Michigan Court of Appeals; Docket # 350270; Unpublished
Judges Swartzle, Jansen, and Borrello; Per curiam
Official Michigan Reporter Citation: Not Applicable; Link to Opinion
Objective Manifestation Element of Serious Impairment (McCormick Era: 2010 - Present) [§3135(5)**]
Important Body Function Element of Serious Impairment (McCormick Era: 2010 – present) [§3135(5)**]
General Ability / Normal Life Element of Serious Impairment (McCormick Era: 2010 – present) [§3135(5)**]
In this unanimous per curiam unpublished opinion, summary disposition for defendant was REVERSED because the plaintiff presented evidence to create a question of fact on the general ability element under the McCormick standard.
B. Nature of Injury/Disability:
Plaintiff suffered a three-millimeter fracture to his left elbow. As a result, his doctor “recommended plaintiff avoid lifting, pushing, or pulling with his left arm for three weeks.” Plaintiff was then unable to work as a self-employed handyman for one week, and plaintiff claimed that he had to “self-limit his personal and work activities for at least two months after the accident.” Plaintiff’s medical records also revealed that “he enjoyed a normal range of motion with his left arm and did not require significant medical treatment for the injury. However, the medical records also demonstrate plaintiff continued to experience pain when using the left arm to lift heavy objects or when he applied pressure to the area.”
C. Medical Treatment:
After the accident, plaintiff was seen at the emergency room where an x-ray of his shoulder revealed a fracture to his left elbow. The Court’s opinion does not elaborate further on the nature and extent of Plaintiff’s post-accident treatment. However, the Court noted that plaintiff offered medical records relating to subsequent treatment that plaintiff received for his injuries.
D. Element #1 – Objective Manifestation:
Although the Court of Appeals ultimately concluded that summary disposition was inappropriate on the issue of serious impairment of body function, the Court nevertheless recognized that Plaintiff presented sufficient evidence in the trial court to satisfy the objective manifestation element as a matter of law. In so finding, the Court reasoned that “[w]hile the evidence is somewhat minimal, the record shows plaintiff provided objective medical evidence that he suffered a three-millimeter fracture to his elbow as a basis for his pain and that this condition—to some extent—'weakened, diminished, or damaged’ his left elbow or caused it to function poorly or inadequately.”
E. Element #2 – Important Body Function:
The Court of Appeals similarly found that plaintiff presented sufficient evidence to satisfy the important body function element as a matter of law. In so finding, the Court stated “[c]oncerning the second prong, ‘the important-body-function inquiry is an inherently subjective one. The focus is on whether the body function has great value, significant [sic], or consequence, and the relationship of that function to the individual’s life must be considered.’ Id. (quotation marks and citations omitted). It is undisputed that plaintiff was, at the time of the accident, a self-employed handyman and the trial court could reasonably infer the impairment of plaintiff’s left arm and elbow, arising out of the accident, affected a function important to plaintiff’s employment and general ability to function.”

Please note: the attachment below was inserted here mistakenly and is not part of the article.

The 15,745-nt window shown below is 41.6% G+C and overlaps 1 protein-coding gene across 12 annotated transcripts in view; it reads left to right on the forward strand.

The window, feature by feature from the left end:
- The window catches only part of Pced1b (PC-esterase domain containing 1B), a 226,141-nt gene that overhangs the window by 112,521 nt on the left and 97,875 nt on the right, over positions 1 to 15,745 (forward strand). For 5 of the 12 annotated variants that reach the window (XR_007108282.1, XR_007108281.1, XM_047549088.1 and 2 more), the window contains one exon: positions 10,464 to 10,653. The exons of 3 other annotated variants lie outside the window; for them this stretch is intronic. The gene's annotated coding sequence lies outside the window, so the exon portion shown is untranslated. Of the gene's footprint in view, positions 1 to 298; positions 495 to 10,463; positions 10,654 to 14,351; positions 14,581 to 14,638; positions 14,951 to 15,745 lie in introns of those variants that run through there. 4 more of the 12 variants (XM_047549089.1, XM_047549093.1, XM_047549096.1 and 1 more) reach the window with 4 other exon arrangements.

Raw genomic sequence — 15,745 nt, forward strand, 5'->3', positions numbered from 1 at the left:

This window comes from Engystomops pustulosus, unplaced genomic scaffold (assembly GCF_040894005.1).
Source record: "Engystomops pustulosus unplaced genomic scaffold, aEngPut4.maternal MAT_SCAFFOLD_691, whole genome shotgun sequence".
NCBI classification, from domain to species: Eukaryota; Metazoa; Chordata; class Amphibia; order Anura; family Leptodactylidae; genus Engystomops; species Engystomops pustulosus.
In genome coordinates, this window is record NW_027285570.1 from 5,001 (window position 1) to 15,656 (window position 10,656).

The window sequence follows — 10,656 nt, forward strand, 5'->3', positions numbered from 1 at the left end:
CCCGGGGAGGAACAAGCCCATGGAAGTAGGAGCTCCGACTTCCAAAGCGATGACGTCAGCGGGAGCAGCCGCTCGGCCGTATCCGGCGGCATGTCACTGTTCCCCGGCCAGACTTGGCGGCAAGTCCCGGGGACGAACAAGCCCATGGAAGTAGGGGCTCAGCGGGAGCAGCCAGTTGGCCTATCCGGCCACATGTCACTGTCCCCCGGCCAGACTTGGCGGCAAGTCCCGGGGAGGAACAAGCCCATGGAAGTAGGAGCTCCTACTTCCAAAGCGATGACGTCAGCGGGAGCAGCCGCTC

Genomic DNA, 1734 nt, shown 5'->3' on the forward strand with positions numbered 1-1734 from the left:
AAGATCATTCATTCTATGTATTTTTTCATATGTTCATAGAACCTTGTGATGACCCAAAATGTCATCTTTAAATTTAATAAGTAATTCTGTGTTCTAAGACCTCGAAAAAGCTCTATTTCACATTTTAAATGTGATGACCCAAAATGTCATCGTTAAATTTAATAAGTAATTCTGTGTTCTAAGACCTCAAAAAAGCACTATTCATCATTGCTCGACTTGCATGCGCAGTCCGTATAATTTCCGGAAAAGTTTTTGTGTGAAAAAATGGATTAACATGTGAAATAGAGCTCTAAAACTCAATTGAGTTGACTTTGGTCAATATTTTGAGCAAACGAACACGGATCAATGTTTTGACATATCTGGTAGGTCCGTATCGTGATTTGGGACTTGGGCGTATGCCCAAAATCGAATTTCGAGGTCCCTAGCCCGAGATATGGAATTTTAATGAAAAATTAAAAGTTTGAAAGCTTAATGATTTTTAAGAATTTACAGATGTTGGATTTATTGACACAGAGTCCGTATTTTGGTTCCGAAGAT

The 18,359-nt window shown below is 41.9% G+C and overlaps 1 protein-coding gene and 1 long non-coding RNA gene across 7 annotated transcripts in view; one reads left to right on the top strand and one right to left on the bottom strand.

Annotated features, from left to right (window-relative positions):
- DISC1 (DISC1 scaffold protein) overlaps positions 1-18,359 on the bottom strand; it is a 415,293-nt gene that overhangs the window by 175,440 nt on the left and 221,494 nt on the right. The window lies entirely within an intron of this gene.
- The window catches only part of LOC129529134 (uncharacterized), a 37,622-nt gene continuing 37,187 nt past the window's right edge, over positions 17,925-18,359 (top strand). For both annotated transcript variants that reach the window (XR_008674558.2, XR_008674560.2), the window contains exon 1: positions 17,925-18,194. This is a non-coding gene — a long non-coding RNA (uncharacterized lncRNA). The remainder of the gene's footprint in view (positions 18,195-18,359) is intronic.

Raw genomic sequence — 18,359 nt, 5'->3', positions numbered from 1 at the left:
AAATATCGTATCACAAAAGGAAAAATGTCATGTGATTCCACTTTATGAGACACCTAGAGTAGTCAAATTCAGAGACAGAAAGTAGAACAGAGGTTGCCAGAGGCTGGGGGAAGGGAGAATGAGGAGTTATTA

F. Element #3 – General Ability:
Despite having found that plaintiff presented sufficient evidence to satisfy the first two elements of McCormick as a matter of law, the Court of Appeals concluded that a question of fact remained regarding whether plaintiff could satisfy the general ability element. In so holding, the Court reasoned that “the admitted medical records indicate plaintiff suffered a fracture to his left elbow and he was directed . . . to avoid pushing and pulling heavy items in the course of his work. Plaintiff also testified in his deposition that the impairment to his elbow caused pain when moving or lifting items. Further it is undisputed that, at the time of the accident, plaintiff was self-employed as a handyman and, according to plaintiff, the injury to his elbow impacted his ability to work. Hence, it was reasonable for the trial court to infer that plaintiff’s use of his left arm and elbow were an important bodily function, both for his everyday living and his work as a handyman. Thus, considering the evidence in the light most favorable to plaintiff, impairment of plaintiff’s left elbow would have affected a bodily function important to plaintiff—namely, the use of his left elbow and arm. Considering the existence of these factual issues, the trial court erred in granting summary disposition to defendants.”
G. Other Comments:
The Court of Appeals further rendered a finding in this case regarding the propriety of summary disposition.